A journey from death to life
As a worship team gathered by the ELCA considered how to renew the church’s worship forms for Lent and the Three Days (Maundy Thursday, Good Friday and Easter Vigil), they came to realize that it really was nothing less than that: a journey from death to life.
This time of the church’s year is laden with meaning for the Christian life and calls for worship services that can bear that weight.
"Evangelical Lutheran Worship" provides such services, based on patterns that have dramatically revealed the presence of God shown to us in the death and resurrection of Jesus Christ to Christian worshipers for centuries. But how do you get to know these riches? How do you use these worship forms while taking into consideration the rich diversity, unique contexts and varied worship gifts of your congregation? How do you introduce them to your congregation? How do you do them?
That’s the focus of a pair of resources from Augsburg Fortress: "Worship Guidebook for Lent and the Three Days" and "Music Sourcebook for Lent and the Three Days."
The "Guidebook" was written by Ben Stewart, Gail Ramshaw, Mark Mummert, Liv Larson Andrews and Susan Briehl. Their work focuses on Ash Wednesday, the Sundays in Lent, Passion/Palm Sunday, Maundy Thursday, Good Friday and the Vigil of Easter. For each of these days or seasons, they provide:
- an invitation to the day;
- "Understanding the Day" -- insights and history that help provide the “why” of the service;
- "Unfolding the Day" -- the core of the resource, this surrounds the actual service texts from "Evangelical Lutheran Worship" with commentary, musical suggestions, practical how-to hints, visual and poetic enrichments;
- "The Stuff of Worship" -- continuing in the practical vein, these are real hands-on aspects of making the services work in real-life situations.
The companion volume, "Music Sourcebook," helps fill in the gaps in the places where "Evangelical Lutheran Worship" says something like, “Assembly song or other music may accompany ... .”
While such openness can be inviting and invigorating, it can also be troubling: What sort of music is appropriate here?
Where do I find it?
The "Sourcebook" can help.
It provides acclamations and other assembly-based songs for the same services the "Guidebook" deals with. The composers include both well-known musicians in the Lutheran church and composers with new musical perspectives, including Marty Haugen, Anne Krentz Organ, Mark Mummert, Carolyn Jennings, Ike Sturm, Robert Buckley Farlee, Jay Fluellen and many more. Also included are some established pieces that have proven to be useful in the life of the church.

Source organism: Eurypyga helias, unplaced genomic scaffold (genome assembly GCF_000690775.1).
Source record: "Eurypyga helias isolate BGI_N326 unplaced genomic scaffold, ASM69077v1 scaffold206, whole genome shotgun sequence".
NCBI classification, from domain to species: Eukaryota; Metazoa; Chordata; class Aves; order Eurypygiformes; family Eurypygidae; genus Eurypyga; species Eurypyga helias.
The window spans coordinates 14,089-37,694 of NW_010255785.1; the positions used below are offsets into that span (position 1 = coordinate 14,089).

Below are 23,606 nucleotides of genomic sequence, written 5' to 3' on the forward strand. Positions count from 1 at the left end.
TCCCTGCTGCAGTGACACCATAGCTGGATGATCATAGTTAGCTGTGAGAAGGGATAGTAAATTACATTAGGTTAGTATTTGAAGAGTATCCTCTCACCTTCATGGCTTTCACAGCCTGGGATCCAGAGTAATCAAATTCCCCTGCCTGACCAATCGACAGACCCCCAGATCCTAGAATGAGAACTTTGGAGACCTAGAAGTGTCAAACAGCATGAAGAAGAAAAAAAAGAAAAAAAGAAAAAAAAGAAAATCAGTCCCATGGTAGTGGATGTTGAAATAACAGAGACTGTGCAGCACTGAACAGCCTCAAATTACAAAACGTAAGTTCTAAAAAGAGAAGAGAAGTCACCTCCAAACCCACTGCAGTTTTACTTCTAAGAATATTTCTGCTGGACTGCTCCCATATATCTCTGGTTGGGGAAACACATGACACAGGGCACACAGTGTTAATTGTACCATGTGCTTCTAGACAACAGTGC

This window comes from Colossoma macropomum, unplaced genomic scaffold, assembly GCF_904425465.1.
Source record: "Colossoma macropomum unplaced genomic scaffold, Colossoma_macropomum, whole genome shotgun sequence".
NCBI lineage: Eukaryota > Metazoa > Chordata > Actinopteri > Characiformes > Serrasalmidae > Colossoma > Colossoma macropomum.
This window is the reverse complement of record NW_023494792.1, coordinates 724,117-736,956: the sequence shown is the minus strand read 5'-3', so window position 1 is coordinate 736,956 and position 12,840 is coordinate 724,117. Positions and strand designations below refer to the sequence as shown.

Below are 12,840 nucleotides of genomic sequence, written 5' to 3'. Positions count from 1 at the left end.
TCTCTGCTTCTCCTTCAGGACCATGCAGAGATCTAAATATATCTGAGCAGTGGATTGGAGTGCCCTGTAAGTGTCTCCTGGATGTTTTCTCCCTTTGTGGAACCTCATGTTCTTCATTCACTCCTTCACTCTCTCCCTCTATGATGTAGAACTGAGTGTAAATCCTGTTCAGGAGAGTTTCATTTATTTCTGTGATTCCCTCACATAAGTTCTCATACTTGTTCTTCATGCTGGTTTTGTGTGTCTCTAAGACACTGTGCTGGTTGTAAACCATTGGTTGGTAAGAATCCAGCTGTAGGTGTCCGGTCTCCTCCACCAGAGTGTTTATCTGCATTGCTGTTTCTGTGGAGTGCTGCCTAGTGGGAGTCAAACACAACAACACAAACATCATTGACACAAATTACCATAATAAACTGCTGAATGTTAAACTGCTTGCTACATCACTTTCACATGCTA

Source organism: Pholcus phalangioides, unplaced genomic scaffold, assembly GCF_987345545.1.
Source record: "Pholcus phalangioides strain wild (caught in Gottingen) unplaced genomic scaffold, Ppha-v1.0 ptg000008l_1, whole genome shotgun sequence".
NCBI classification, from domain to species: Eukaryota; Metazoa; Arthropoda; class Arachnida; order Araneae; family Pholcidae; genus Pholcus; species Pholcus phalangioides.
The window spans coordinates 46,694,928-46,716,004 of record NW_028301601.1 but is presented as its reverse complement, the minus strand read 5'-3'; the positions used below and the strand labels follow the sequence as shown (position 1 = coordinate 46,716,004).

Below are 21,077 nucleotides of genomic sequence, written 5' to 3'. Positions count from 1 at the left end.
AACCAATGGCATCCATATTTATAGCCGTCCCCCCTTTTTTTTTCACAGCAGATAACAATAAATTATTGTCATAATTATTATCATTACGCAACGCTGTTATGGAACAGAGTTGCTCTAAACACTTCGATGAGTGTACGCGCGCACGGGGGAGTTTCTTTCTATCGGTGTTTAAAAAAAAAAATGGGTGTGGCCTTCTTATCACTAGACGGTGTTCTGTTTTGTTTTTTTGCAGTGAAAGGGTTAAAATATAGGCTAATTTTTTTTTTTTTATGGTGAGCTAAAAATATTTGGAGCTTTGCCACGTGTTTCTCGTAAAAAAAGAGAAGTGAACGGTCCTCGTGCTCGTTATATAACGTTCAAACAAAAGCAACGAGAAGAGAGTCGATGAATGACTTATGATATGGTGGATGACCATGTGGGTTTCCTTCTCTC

The music itself is practical, intended for use in your assembly. All of it is based on assembly participation, sometimes with the help of a modest choir or a cantor, sometimes just with simple instrumental accompaniment.
The collection is comprised of short acclamations, Taizé-like refrains for use during the imposition of ashes or footwashing, and a few longer pieces, such as a beautiful new setting of the Easter Proclamation for the Vigil. With reproducible assembly parts included on a CD-ROM, this is indeed a valuable source for enriching your worship in this time.
Finally, don’t forget the insights and suggestions provided in the "Using Evangelical Lutheran Worship" series, particularly "Keeping Time: The Church’s Years."
Lenten worship resources
Looking for resources for midweek Lenten worship? "Holden Evening Prayer" is a popular choice. Other congregations are making good and creative use of the evening services in "Evangelical Lutheran Worship," Evening Prayer (p. 309) and Night Prayer (p. 320). The melodies are beautiful and the orders are adaptable to a wide range of circumstances.
The print edition of "Sundays and Seasons, Year C 2010" includes suggestions for a flexible order of evening prayer for Lent including suggestions for readings, psalms, song and sermon series based on Luther’s Catechisms. Further information about adapting an order of daily prayer for midweek Lenten services or other occasions can be found in the worship pages of the ELCA's website.
A new set of additional resources to consider is the volume "Holden Prayer Around the Cross" by Susan Briehl and Tom Witt and its companion "Singing Our Prayer" resources (available as a full music songbook, assembly songbook and audio CD). While the basic handbook has been in existence, published by Holden Village, this is a new, enlarged edition, with 14 liturgies and many helps on conducting the services. The music resources feature a wealth of short, simple pieces useful for these services as well as many other occasions.
For more information about the season of Lent, Palm/Passion Sunday, the Three Days, and services of daily prayer, consult the third volume in the "Using Evangelical Lutheran Worship" series, "Keeping Time: The Church’s Years," which contains a wealth of information about the church year and daily prayer.